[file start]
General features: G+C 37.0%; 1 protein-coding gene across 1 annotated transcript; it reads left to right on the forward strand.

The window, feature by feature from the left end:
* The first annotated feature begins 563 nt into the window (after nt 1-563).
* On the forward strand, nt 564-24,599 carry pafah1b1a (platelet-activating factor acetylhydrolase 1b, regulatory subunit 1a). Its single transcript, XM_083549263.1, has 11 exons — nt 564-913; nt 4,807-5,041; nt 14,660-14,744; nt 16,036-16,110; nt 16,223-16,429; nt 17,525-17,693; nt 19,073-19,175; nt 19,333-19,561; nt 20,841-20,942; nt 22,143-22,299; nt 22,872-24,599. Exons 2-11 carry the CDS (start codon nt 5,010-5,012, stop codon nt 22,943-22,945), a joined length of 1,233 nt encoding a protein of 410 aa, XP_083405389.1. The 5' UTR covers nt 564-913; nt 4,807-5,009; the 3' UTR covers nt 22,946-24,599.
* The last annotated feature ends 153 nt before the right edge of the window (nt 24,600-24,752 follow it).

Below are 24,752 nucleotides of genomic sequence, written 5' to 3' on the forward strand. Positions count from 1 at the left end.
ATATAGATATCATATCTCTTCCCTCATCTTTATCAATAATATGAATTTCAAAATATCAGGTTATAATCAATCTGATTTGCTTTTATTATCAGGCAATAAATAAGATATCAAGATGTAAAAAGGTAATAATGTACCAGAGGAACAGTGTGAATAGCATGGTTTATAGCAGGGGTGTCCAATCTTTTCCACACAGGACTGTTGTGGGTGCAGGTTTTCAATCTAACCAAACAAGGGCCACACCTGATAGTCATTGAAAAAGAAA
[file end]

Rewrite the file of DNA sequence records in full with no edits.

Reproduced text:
General features: G+C 37.0%; 1 protein-coding gene across 1 annotated transcript; it reads left to right on the forward strand.

The window, feature by feature from the left end:
* The first annotated feature begins 563 nt into the window (after nt 1-563).
* On the forward strand, nt 564-24,599 carry pafah1b1a (platelet-activating factor acetylhydrolase 1b, regulatory subunit 1a). Its single transcript, XM_083549263.1, has 11 exons — nt 564-913; nt 4,807-5,041; nt 14,660-14,744; nt 16,036-16,110; nt 16,223-16,429; nt 17,525-17,693; nt 19,073-19,175; nt 19,333-19,561; nt 20,841-20,942; nt 22,143-22,299; nt 22,872-24,599. Exons 2-11 carry the CDS (start codon nt 5,010-5,012, stop codon nt 22,943-22,945), a joined length of 1,233 nt encoding a protein of 410 aa, XP_083405389.1. The 5' UTR covers nt 564-913; nt 4,807-5,009; the 3' UTR covers nt 22,946-24,599.
* The last annotated feature ends 153 nt before the right edge of the window (nt 24,600-24,752 follow it).

Below are 24,752 nucleotides of genomic sequence, written 5' to 3' on the forward strand. Positions count from 1 at the left end.
ATATAGATATCATATCTCTTCCCTCATCTTTATCAATAATATGAATTTCAAAATATCAGGTTATAATCAATCTGATTTGCTTTTATTATCAGGCAATAAATAAGATATCAAGATGTAAAAAGGTAATAATGTACCAGAGGAACAGTGTGAATAGCATGGTTTATAGCAGGGGTGTCCAATCTTTTCCACACAGGACTGTTGTGGGTGCAGGTTTTCAATCTAACCAAACAAGGGCCACACCTGATAGTCATTGAAAAAGAAA